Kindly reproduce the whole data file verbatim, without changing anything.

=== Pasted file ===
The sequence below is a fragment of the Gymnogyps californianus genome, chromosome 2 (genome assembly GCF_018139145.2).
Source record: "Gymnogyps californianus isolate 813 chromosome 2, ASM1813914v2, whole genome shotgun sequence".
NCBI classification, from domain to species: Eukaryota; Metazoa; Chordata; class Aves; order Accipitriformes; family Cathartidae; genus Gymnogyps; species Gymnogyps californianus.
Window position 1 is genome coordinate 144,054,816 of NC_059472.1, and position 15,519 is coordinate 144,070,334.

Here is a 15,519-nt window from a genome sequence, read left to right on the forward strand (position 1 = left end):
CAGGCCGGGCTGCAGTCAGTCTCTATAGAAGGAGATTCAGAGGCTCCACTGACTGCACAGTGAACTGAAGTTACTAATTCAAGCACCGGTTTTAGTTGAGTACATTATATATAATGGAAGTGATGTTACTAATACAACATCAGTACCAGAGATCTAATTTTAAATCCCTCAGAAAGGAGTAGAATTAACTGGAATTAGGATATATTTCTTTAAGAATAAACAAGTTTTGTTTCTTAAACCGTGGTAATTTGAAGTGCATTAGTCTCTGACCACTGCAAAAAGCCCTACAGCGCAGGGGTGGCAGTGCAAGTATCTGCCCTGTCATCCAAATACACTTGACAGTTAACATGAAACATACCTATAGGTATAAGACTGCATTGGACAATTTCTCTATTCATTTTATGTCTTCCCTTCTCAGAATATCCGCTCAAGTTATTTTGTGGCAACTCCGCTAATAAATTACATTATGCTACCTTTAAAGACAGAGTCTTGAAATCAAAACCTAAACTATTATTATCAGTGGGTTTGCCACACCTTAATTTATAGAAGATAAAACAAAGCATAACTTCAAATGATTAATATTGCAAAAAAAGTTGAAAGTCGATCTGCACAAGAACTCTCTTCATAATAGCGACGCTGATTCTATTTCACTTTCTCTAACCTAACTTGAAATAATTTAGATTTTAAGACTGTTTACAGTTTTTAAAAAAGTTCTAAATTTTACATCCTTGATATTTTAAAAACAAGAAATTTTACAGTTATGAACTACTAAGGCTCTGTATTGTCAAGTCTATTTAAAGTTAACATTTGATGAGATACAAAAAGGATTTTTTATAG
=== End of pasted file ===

The sequence below is a fragment of the Gymnogyps californianus genome, chromosome 2 (genome assembly GCF_018139145.2).
Source record: "Gymnogyps californianus isolate 813 chromosome 2, ASM1813914v2, whole genome shotgun sequence".
NCBI classification, from domain to species: Eukaryota; Metazoa; Chordata; class Aves; order Accipitriformes; family Cathartidae; genus Gymnogyps; species Gymnogyps californianus.
Window position 1 is genome coordinate 144,054,816 of NC_059472.1, and position 15,519 is coordinate 144,070,334.

Here is a 15,519-nt window from a genome sequence, read left to right on the forward strand (position 1 = left end):
CAGGCCGGGCTGCAGTCAGTCTCTATAGAAGGAGATTCAGAGGCTCCACTGACTGCACAGTGAACTGAAGTTACTAATTCAAGCACCGGTTTTAGTTGAGTACATTATATATAATGGAAGTGATGTTACTAATACAACATCAGTACCAGAGATCTAATTTTAAATCCCTCAGAAAGGAGTAGAATTAACTGGAATTAGGATATATTTCTTTAAGAATAAACAAGTTTTGTTTCTTAAACCGTGGTAATTTGAAGTGCATTAGTCTCTGACCACTGCAAAAAGCCCTACAGCGCAGGGGTGGCAGTGCAAGTATCTGCCCTGTCATCCAAATACACTTGACAGTTAACATGAAACATACCTATAGGTATAAGACTGCATTGGACAATTTCTCTATTCATTTTATGTCTTCCCTTCTCAGAATATCCGCTCAAGTTATTTTGTGGCAACTCCGCTAATAAATTACATTATGCTACCTTTAAAGACAGAGTCTTGAAATCAAAACCTAAACTATTATTATCAGTGGGTTTGCCACACCTTAATTTATAGAAGATAAAACAAAGCATAACTTCAAATGATTAATATTGCAAAAAAAGTTGAAAGTCGATCTGCACAAGAACTCTCTTCATAATAGCGACGCTGATTCTATTTCACTTTCTCTAACCTAACTTGAAATAATTTAGATTTTAAGACTGTTTACAGTTTTTAAAAAAGTTCTAAATTTTACATCCTTGATATTTTAAAAACAAGAAATTTTACAGTTATGAACTACTAAGGCTCTGTATTGTCAAGTCTATTTAAAGTTAACATTTGATGAGATACAAAAAGGATTTTTTATAG